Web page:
Since I used to write about credit cards for a living, my interest in them is abnormally high. On dates, and the few business meetings I still get invited to, I will invariably glance at what card is being used and opine, like a human version of the Mint.com better deal notifier.
With this said, I’ve noticed something that should interest investors who follow the macro trends closely: credit card offers are coming back in the U.S., in a big way.
At the height of the financial crisis, the direct mail targeted offers simply dried up. I stopped receiving them in the mail. My friends and colleagues reported the same. And countless folks online with excellent credit complained on credit forums that they were getting turned down for run-of-the-mill credit cards.
The banks were scared. Why lend to tapped out consumers, who might be a month or two away from the bread line, when you can just borrow Uncle Sam’s money at near 0% and shovel it into T-bills?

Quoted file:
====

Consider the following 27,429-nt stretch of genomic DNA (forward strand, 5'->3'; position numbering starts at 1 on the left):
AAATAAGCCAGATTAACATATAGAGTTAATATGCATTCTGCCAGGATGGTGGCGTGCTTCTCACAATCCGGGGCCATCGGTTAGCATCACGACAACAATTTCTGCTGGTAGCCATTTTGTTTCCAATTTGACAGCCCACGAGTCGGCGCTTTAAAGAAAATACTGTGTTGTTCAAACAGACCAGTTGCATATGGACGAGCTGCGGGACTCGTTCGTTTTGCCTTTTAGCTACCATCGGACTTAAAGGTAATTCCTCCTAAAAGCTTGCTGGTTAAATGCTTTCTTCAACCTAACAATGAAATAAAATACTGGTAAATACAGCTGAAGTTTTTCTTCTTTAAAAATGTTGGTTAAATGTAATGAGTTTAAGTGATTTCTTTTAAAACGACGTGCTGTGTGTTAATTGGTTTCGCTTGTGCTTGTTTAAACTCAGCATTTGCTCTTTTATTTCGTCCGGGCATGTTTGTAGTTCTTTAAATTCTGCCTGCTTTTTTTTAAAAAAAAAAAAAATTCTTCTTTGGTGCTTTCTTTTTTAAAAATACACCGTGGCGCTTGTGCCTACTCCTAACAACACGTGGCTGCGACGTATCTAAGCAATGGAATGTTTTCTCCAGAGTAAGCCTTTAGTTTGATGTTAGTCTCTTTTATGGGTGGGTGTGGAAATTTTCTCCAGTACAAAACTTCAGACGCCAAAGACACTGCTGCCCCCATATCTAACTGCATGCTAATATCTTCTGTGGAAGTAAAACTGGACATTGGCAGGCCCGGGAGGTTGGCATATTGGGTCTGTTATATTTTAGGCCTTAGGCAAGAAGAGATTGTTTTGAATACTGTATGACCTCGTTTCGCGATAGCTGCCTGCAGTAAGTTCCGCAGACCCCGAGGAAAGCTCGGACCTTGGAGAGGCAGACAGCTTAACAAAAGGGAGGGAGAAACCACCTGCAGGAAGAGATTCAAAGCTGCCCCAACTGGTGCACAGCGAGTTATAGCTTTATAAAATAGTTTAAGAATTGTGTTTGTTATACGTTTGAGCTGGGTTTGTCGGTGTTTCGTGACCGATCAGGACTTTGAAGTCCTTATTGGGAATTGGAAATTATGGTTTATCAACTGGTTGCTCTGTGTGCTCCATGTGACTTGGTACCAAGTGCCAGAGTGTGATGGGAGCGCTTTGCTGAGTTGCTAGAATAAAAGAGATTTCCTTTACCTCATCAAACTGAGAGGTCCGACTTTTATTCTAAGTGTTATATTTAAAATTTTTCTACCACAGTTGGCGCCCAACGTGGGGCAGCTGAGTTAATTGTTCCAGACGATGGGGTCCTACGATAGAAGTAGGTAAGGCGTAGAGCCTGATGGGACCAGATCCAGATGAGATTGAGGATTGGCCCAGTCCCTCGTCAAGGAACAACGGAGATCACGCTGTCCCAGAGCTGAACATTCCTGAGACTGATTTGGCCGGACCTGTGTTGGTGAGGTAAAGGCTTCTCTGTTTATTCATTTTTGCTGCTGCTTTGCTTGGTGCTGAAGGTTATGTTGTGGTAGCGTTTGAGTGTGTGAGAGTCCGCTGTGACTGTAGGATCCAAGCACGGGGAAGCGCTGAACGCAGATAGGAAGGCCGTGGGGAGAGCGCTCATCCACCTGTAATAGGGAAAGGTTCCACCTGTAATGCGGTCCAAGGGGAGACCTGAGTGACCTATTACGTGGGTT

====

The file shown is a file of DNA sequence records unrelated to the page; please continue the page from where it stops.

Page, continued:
But now they’re lending. I’m starting to see pre-approved offers in the mail again. And some of the banks are outright generous: Citigroup Inc. (NYSE: C) recently offered a 21-month 0% intro APR balance transfer option for new Citi Platinum Select cardholders. And now it’s bumped the offer up to a positively charitable 24-month introductory period.
Bank of America’s (NYSE: BAC) BankAmericard Visa offers new cardholders 0% intro APR on balance transfers for the first 9 or 12 billing cycles, depending on your credit history.
If this Friday’s jobs report shows the jobless rate holding steady, and if the banks keep reaching out to consumers with targeted card offers as they’re doing, it’s a fair bet that the economy is already on the “road to recovery.”
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